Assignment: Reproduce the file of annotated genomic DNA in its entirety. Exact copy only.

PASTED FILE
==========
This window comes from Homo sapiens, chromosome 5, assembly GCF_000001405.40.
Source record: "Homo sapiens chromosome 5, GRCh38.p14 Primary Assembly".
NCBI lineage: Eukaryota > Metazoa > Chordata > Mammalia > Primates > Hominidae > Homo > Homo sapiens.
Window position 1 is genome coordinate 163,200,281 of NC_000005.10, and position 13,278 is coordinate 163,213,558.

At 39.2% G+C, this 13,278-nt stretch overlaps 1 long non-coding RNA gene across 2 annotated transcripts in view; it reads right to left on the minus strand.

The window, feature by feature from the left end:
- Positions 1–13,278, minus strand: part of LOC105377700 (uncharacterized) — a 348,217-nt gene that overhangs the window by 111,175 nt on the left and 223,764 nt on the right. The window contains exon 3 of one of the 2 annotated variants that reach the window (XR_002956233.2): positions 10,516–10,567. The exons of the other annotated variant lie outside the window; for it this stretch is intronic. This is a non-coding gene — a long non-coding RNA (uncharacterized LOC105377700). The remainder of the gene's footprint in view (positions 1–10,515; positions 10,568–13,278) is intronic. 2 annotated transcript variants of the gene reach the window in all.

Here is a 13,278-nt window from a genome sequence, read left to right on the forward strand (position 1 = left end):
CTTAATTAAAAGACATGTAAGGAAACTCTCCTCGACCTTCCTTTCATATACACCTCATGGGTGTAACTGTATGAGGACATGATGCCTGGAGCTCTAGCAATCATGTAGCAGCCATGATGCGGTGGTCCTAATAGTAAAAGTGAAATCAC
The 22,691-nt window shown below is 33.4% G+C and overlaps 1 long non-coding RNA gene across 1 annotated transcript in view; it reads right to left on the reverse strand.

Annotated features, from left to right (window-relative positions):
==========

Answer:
This window comes from Homo sapiens, chromosome 5, assembly GCF_000001405.40.
Source record: "Homo sapiens chromosome 5, GRCh38.p14 Primary Assembly".
NCBI lineage: Eukaryota > Metazoa > Chordata > Mammalia > Primates > Hominidae > Homo > Homo sapiens.
Window position 1 is genome coordinate 163,200,281 of NC_000005.10, and position 13,278 is coordinate 163,213,558.

At 39.2% G+C, this 13,278-nt stretch overlaps 1 long non-coding RNA gene across 2 annotated transcripts in view; it reads right to left on the minus strand.

The window, feature by feature from the left end:
- Positions 1–13,278, minus strand: part of LOC105377700 (uncharacterized) — a 348,217-nt gene that overhangs the window by 111,175 nt on the left and 223,764 nt on the right. The window contains exon 3 of one of the 2 annotated variants that reach the window (XR_002956233.2): positions 10,516–10,567. The exons of the other annotated variant lie outside the window; for it this stretch is intronic. This is a non-coding gene — a long non-coding RNA (uncharacterized LOC105377700). The remainder of the gene's footprint in view (positions 1–10,515; positions 10,568–13,278) is intronic. 2 annotated transcript variants of the gene reach the window in all.

Here is a 13,278-nt window from a genome sequence, read left to right on the forward strand (position 1 = left end):
CTTAATTAAAAGACATGTAAGGAAACTCTCCTCGACCTTCCTTTCATATACACCTCATGGGTGTAACTGTATGAGGACATGATGCCTGGAGCTCTAGCAATCATGTAGCAGCCATGATGCGGTGGTCCTAATAGTAAAAGTGAAATCAC
The 22,691-nt window shown below is 33.4% G+C and overlaps 1 long non-coding RNA gene across 1 annotated transcript in view; it reads right to left on the reverse strand.

Annotated features, from left to right (window-relative positions):